Attitudes of Interfaith Students in the West

Educational Insights from Australia, New Zealand and Germany

Author:
The meaning of being Muslim has undergone enormous changes in the aftermath of the bombings in New York in 2001. The initial reaction of media outlets was to portray them as a global threat. In social-cultural and political context, they were thought to be unable to fit into Western societies. For example, in a major survey, over half of Australians preferred that their relatives not to marry into a Muslim family.

This book examines the extent to which falsehoods relate attitudes and perceptions of young Muslim and Western students in German, Australian and New Zealand educational institutions to each other. It also addresses the views, pressures, unconscious biases, presumptions and expectations, social cultural and religious influences that drive the relationship between the two communities.

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Abe W. Ata, PhD (1980), is Adjunct Professor at both La Trobe and Victoria universities. He has published 21 monographs, 37 entries in three encyclopedias, and 153 journal articles.
Acknowledgements
List of Figures and Tables
Notes on Contributors

1 Cross-Cultural Attitudes in Education: Majority-Minority Students in Australia and Germany
Abe W. Ata
 1 Religious Diversity, Education, and Prejudice
 2 Knowledge, Attitudes and False Beliefs in Education
 3 Examining the Resentments and Grievances of the Australian Muslim Community
 4 Examining the Resentments and Grievances of the Dominant Australian Community
 5 Fostering Race-Related Dialogue in Education between the Two Groups
 6 Methodology and Analysis

PART 1: Knowledge, False Beliefs and Cross-Cultural Attitudes



2 Knowledge, False Beliefs and Fact-Driven Perceptions of Muslims in Australian High Schools
Abe W. Ata
 1 Introduction
 2 Method
 3 Findings
 4 Perception of Islam
 5 Discussion
 6 Conclusions

3 Knowledge, False Beliefs, and Information Processing Perception of Australia by Muslim High School Students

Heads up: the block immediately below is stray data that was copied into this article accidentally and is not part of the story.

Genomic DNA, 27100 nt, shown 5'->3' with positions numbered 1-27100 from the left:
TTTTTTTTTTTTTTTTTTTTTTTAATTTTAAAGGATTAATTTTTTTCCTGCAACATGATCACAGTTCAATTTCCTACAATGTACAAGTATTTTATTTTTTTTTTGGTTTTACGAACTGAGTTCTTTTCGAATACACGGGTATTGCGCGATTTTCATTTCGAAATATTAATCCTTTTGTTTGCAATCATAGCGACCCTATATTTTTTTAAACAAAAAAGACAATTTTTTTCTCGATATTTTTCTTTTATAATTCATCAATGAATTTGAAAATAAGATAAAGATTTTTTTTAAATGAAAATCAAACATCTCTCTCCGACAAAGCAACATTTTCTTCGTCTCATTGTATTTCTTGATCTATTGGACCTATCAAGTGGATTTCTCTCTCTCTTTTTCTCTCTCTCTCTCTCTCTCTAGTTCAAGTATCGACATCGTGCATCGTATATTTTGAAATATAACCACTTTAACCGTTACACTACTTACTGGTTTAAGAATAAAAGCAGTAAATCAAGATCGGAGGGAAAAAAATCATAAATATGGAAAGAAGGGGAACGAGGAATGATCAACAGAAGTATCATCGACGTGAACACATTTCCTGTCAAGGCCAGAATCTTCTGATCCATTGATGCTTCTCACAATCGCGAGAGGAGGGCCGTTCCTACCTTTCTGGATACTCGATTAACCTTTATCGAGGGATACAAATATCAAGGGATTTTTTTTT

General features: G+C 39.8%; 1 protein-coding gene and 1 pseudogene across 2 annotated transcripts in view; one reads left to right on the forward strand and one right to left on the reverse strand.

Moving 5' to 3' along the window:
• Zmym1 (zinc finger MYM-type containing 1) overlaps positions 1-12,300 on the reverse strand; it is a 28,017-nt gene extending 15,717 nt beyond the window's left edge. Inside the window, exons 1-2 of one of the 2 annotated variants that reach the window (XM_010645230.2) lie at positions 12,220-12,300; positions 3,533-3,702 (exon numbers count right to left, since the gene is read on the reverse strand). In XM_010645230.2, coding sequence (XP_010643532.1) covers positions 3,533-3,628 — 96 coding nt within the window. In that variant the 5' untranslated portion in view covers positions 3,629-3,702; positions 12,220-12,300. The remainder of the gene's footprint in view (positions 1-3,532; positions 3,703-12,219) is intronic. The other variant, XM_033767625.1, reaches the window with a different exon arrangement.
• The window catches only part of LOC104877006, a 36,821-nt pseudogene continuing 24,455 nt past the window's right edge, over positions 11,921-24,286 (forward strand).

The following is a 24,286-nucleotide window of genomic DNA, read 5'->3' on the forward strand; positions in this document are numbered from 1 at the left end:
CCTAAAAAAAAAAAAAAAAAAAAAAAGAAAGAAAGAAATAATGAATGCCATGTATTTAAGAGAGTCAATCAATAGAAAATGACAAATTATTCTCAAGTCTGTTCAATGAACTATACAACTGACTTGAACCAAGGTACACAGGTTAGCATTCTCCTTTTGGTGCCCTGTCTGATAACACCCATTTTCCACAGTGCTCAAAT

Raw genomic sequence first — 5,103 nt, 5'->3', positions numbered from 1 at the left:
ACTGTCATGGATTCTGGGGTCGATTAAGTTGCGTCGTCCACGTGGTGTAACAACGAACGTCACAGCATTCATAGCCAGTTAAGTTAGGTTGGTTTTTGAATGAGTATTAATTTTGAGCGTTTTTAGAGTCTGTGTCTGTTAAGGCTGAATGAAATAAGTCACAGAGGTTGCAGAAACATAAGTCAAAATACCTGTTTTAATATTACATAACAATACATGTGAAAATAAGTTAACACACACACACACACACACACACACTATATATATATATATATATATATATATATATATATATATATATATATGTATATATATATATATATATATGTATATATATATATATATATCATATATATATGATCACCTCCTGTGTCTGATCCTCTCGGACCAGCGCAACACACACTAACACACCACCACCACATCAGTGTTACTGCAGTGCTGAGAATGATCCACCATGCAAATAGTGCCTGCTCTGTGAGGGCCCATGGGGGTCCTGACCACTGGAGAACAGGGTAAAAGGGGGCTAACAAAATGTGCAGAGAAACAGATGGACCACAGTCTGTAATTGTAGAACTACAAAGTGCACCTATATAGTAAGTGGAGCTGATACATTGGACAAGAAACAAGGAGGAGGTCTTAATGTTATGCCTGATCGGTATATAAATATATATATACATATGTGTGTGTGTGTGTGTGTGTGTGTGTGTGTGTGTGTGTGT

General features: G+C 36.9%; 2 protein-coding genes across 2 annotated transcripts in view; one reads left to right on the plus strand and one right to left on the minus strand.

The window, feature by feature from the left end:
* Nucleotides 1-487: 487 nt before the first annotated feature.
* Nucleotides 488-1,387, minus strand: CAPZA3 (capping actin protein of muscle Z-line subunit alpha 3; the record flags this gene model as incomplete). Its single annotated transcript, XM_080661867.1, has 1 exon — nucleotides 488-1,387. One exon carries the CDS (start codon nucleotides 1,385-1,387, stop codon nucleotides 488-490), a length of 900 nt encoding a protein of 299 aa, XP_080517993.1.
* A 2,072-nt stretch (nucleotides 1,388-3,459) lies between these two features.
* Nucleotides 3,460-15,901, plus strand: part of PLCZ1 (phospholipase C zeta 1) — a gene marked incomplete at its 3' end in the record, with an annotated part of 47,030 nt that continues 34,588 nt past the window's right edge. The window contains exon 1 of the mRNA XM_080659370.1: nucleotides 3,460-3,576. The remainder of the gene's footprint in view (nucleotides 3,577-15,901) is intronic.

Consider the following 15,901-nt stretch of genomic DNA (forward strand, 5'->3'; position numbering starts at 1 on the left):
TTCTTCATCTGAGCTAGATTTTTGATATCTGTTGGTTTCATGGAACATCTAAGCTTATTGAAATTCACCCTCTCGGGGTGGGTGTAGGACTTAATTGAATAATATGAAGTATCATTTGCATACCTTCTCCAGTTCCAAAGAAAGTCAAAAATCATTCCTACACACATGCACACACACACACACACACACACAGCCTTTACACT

Abe W. Ata
 1 Introduction
 2 Companion Study of Non-Muslim Students
 3 Survey Method and Sample Characteristics
 4 Overall Results
 5 Words and Images Which the Word “Australian” Triggers in the Mind of Participants
 6 Discussion and Findings
 7 Conclusions

4 Reaction Mixture of Perception and Attitudes of Tertiary Educated Muslim Students to Mainstream Australian Community
Abe W. Ata and David Teh
 1 Introduction
 2 Originality and Relevance of the Survey
 3 Survey Method and Sample Characteristics
 4 Findings
 5 Knowledge about Christianity
 6 Educational Influences on Interfaith Relations
 7 Conclusions

PART 2: Intergroup Relations, Social Distance and Religious Bias



5 Perception of the “Other” in Catholic Schools in Australia: A National Survey
Abe W. Ata
 1 Introduction
 2 Survey Method
 3 Characteristics of Participating Schools
 4 Conclusions

6 Differentiating Effects of Social Distance and Intergroup Contact: German University Students’ Views on Islam and Muslims
Abe W. Ata and Klaus Baumann
 1 Introduction
 2 Definitions and Background Perspectives
 3 Survey Method and Sample Characteristics
 4 Results and Discussion
 5 Conclusions

7 Commixture Effects of Community Norms, Knowledge, and Friendship on Social Distance/Intergroup Relations with Muslims in the Wake of the Christchurch Terrorist Attacks
Abe W. Ata and David Teh
 1 Background Perspectives—the Case of New Zealand
 2 Survey Method, Data Analysis, and Sample Characteristics
 3 Statistical Computations and Data Analysis
 4 Results and Discussion
 5 Conclusions

PART 3: Religious Affiliation, Gender Differences, and Integration



8 Do Muslim-Australian Tertiary Students View Their Own Values to be Compatible with Those Held by the Dominant/Mainstream Society!
Abe W. Ata
 1 Originality and Relevance of the Survey
 2 Survey Method and Sample Characteristics
 3 Conclusions

9 Cultural, Gender and Religious Predictors of Perception of Muslims at Tertiary Institutions
Abe W. Ata
 1 Method Originality and Relevance of the Survey
 2 Survey Method and Sample Characteristics
 3 Results and Discussion
 4 Conclusions

10 Knowledge, False Beliefs and Fact Driven Perceptions of Muslims in German Universities
Abe W. Ata and Klaus Baumann
 1 Introduction
 2 Survey Method and Sample Characteristics
 3 Discussion
 4 Conclusions

PART 4: Social Cohesion, Stereotyping, and Inclusivity



11 Psychological and Social Distance of School-Age Non-Muslim Australians towards Muslims and Islam
Abe W. Ata
 1 Methods
 2 Results
 3 Discussion and Conclusions

12 How Do Students in Islamic Schools Perceive Their Values as Compatible with the Broader Australian Community: A National Survey
Abe W. Ata
 1 Survey Method and Sample Characteristics
 2 Findings and Discussion
 3 Overall Results

13 Conclusions
Abe W. Ata
 1 Part 1: Knowledge, False Beliefs and Cross-Cultural Attitudes
 2 Part 2: Intergroup Relations, Social Distance and Religious Bias
 3 Part 3: Religious Affiliation, Gender Differences and Social Harmony
 4 Part 4: Social-Psychological Distance, Stereotyping, and Inclusivity

References
Index
This book will interest researchers in the field of international education. It will appeal to libraries, lecturers, teachers, higher education students and those actively conducting reserach in international education, multicultural studies, Islamic studies, and religious education.
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